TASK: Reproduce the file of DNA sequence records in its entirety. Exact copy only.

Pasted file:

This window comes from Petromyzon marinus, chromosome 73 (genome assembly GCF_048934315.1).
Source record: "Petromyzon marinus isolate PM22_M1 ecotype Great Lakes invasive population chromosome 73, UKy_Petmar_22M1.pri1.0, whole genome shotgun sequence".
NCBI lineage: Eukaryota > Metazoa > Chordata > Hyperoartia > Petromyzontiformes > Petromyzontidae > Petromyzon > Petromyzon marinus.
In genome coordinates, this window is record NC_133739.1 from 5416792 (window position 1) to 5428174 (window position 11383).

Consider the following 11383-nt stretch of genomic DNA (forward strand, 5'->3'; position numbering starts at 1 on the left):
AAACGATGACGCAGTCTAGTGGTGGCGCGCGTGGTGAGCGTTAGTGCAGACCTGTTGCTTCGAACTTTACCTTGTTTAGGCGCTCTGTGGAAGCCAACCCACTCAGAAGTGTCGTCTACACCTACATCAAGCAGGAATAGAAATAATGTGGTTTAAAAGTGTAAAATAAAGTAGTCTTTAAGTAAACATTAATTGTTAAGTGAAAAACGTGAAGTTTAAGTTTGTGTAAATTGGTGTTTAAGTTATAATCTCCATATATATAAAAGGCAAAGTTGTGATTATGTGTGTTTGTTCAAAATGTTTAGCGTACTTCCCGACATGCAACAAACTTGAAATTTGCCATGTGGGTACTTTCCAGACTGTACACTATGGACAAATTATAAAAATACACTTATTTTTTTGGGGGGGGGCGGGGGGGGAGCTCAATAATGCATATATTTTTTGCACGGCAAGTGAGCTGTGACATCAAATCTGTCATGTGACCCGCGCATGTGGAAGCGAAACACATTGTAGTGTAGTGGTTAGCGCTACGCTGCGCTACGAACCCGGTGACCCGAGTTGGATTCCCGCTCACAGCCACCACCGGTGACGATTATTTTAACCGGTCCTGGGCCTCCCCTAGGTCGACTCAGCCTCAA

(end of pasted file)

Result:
This window comes from Petromyzon marinus, chromosome 73 (genome assembly GCF_048934315.1).
Source record: "Petromyzon marinus isolate PM22_M1 ecotype Great Lakes invasive population chromosome 73, UKy_Petmar_22M1.pri1.0, whole genome shotgun sequence".
NCBI lineage: Eukaryota > Metazoa > Chordata > Hyperoartia > Petromyzontiformes > Petromyzontidae > Petromyzon > Petromyzon marinus.
In genome coordinates, this window is record NC_133739.1 from 5416792 (window position 1) to 5428174 (window position 11383).

Consider the following 11383-nt stretch of genomic DNA (forward strand, 5'->3'; position numbering starts at 1 on the left):
AAACGATGACGCAGTCTAGTGGTGGCGCGCGTGGTGAGCGTTAGTGCAGACCTGTTGCTTCGAACTTTACCTTGTTTAGGCGCTCTGTGGAAGCCAACCCACTCAGAAGTGTCGTCTACACCTACATCAAGCAGGAATAGAAATAATGTGGTTTAAAAGTGTAAAATAAAGTAGTCTTTAAGTAAACATTAATTGTTAAGTGAAAAACGTGAAGTTTAAGTTTGTGTAAATTGGTGTTTAAGTTATAATCTCCATATATATAAAAGGCAAAGTTGTGATTATGTGTGTTTGTTCAAAATGTTTAGCGTACTTCCCGACATGCAACAAACTTGAAATTTGCCATGTGGGTACTTTCCAGACTGTACACTATGGACAAATTATAAAAATACACTTATTTTTTTGGGGGGGGGCGGGGGGGGAGCTCAATAATGCATATATTTTTTGCACGGCAAGTGAGCTGTGACATCAAATCTGTCATGTGACCCGCGCATGTGGAAGCGAAACACATTGTAGTGTAGTGGTTAGCGCTACGCTGCGCTACGAACCCGGTGACCCGAGTTGGATTCCCGCTCACAGCCACCACCGGTGACGATTATTTTAACCGGTCCTGGGCCTCCCCTAGGTCGACTCAGCCTCAA